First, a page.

2009 Nissan 370Z

John Roe

But, let's go on to the show. How does this baby drive? Well, since the Z-Car rides on the latest version of the FM (front-midship) platform that underpins every rear-wheel-drive car in the Nissan/Infiniti stables, you know it's got very athletic, if not particularly lithe, bones. At low, around-town speeds, the somewhat ponderous, heavy feeling that plagued the 350Z is still evident, the engine lugs and whines like a tractor's, and the manual gearshifter is the antithesis of a snick-snick device. The good news is that, thanks in no small part to a new cast-aluminum front cradle, a carbon-fiber-reinforced radiator support, and a triangular engine-compartment brace, the 370Z feels far stiffer, more substantial, and more refined than the 350Z, and its dynamic responses grow exponentially more satisfying the faster you go and the more you ask of it. Once you shoot the tach needle into the upper half of the 7500-rpm rev range, the VQ V-6 emits more pleasing noises, but the Z could still use a bit more exhaust bark. The accelerator pedal is now hinged from the floor rather than the firewall, which ought to give old-time Porsche 911 fans a few goosebumps. Sherman found its response to be "lackadaisical." But he added, "When it's used in the all-or-nothing mode, there is plenty of action. I clocked acceleration to 60 mph in 5.3 seconds, a few tenths quicker than the 350Z."

The 370Z's steering is quick and perfectly weighted, although road test editor and fussbudget Marc Noordeloos thought it was perhaps "a touch too quick just off-center." Body roll is well-checked, and the car reacts with utter ease when you pitch it into a corner, with minimal understeer. Determined pilots can induce oversteer, and the stability control system can be turned off completely. While the sport package's upgraded brakes - with four-piston calipers in front - are no longer supplied by Brembo, they perform superbly, with firm pedal feel, linear response, and no evidence of fading. In our tests, they cut seven feet off the 350Z's 70-to-0-mph stopping distance, at 154 feet.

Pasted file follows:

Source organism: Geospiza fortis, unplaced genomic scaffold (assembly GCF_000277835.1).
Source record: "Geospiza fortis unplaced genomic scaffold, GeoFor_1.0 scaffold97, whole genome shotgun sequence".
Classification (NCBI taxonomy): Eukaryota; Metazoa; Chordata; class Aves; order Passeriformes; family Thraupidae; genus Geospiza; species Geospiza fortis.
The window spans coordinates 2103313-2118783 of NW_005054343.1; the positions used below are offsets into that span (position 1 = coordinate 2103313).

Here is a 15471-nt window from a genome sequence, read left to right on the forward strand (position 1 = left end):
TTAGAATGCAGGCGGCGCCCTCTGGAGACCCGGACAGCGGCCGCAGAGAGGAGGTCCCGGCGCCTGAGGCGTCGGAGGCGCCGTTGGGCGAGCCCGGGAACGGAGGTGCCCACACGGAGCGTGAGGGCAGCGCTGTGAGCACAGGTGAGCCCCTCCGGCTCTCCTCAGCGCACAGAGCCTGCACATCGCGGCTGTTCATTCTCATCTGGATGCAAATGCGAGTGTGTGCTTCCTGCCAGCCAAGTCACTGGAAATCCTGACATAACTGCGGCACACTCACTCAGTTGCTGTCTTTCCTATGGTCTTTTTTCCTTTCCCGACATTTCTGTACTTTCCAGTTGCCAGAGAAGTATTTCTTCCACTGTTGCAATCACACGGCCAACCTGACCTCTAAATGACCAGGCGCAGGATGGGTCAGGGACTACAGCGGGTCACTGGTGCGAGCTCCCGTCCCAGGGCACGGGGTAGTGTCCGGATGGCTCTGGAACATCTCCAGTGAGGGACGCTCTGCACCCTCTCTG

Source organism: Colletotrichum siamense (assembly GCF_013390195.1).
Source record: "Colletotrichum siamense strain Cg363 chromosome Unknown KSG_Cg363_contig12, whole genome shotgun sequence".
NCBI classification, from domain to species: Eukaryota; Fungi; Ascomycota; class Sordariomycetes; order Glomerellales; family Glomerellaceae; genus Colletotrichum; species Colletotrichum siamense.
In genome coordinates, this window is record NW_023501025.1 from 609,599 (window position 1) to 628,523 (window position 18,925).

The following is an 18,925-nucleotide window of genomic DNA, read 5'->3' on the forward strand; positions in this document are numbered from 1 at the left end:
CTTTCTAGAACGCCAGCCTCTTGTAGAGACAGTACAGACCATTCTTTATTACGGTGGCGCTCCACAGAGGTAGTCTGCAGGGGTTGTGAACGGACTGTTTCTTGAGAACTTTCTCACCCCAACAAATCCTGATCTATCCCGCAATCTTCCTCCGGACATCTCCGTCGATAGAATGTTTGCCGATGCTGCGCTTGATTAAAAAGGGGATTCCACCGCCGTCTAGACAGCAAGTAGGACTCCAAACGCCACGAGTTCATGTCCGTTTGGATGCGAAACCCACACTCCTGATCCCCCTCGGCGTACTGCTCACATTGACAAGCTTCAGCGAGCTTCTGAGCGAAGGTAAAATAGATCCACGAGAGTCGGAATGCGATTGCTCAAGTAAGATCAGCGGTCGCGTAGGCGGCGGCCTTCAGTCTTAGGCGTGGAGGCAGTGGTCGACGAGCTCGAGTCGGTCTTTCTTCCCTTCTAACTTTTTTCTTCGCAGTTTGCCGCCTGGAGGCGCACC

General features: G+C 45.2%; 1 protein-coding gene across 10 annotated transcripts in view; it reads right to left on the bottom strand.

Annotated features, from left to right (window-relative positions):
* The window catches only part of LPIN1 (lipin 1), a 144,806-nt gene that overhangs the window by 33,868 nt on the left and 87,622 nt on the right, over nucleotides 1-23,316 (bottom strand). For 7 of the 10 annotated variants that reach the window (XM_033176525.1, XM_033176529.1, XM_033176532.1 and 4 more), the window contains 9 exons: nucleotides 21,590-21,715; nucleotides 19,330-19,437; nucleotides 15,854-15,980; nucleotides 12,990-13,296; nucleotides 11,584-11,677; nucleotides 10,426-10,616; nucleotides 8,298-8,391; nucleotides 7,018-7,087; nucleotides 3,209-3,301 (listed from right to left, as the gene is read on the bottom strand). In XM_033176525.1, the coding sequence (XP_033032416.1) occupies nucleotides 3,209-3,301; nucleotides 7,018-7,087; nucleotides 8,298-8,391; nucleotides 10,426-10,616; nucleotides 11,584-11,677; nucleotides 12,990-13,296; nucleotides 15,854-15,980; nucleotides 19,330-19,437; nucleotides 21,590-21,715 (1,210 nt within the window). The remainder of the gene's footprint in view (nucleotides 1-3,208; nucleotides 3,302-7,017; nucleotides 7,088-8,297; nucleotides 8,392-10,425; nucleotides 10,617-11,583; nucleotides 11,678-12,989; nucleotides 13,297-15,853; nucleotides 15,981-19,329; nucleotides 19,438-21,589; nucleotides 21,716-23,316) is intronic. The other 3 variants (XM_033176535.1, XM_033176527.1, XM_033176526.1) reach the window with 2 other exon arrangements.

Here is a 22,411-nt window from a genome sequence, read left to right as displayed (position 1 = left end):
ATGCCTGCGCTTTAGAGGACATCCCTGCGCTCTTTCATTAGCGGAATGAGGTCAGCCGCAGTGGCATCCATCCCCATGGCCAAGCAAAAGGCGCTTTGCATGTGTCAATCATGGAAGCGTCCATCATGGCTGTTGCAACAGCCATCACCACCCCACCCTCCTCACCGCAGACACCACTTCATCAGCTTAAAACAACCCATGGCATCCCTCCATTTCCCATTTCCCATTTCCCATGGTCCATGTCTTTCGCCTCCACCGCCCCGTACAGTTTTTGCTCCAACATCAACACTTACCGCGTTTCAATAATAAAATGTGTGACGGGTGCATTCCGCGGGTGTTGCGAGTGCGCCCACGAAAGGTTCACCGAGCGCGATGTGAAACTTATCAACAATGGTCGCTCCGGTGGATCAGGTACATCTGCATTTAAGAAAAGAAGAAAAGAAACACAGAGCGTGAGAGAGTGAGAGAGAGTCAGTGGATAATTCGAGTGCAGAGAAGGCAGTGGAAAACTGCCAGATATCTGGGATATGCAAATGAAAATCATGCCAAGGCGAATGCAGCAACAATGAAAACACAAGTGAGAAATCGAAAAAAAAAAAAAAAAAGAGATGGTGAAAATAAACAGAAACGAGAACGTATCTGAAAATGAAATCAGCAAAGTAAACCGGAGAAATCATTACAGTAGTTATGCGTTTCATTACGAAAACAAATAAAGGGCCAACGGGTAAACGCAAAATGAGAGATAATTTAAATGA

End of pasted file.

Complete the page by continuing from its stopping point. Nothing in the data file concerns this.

So, you're in your rear-wheel-drive sports car with a six-speed manual, ready to finally master your heel-and-toeing technique. But wait! There's no need to blip the 370Z's throttle; Nissan's new SynchroRev Match device will do it for you. At first glance, it seems like a gimmick, but after a while you start enjoying the feature, which comes into play once the gearbox detects a certain degree of shift-lever movement. From sixth, fifth, and fourth gears, revs rise by about 1000 rpm as you downshift, making you feel like a pro even if you don't have on your Pilotis. At 50 mph in third gear, drop to second and revs leap from 3000 to 5000 rpm. Even if you're stuck in traffic, you can shove the gearshifter toward the left side of the gate, just to hear the engine scream. A new, seven-speed automatic transmission with paddle shifters is also offered.

New Car Research

our instagram

get Automobile Magazine

Subscribe to the magazine and save up to 84% off the newsstand price


new cars

Read Related Articles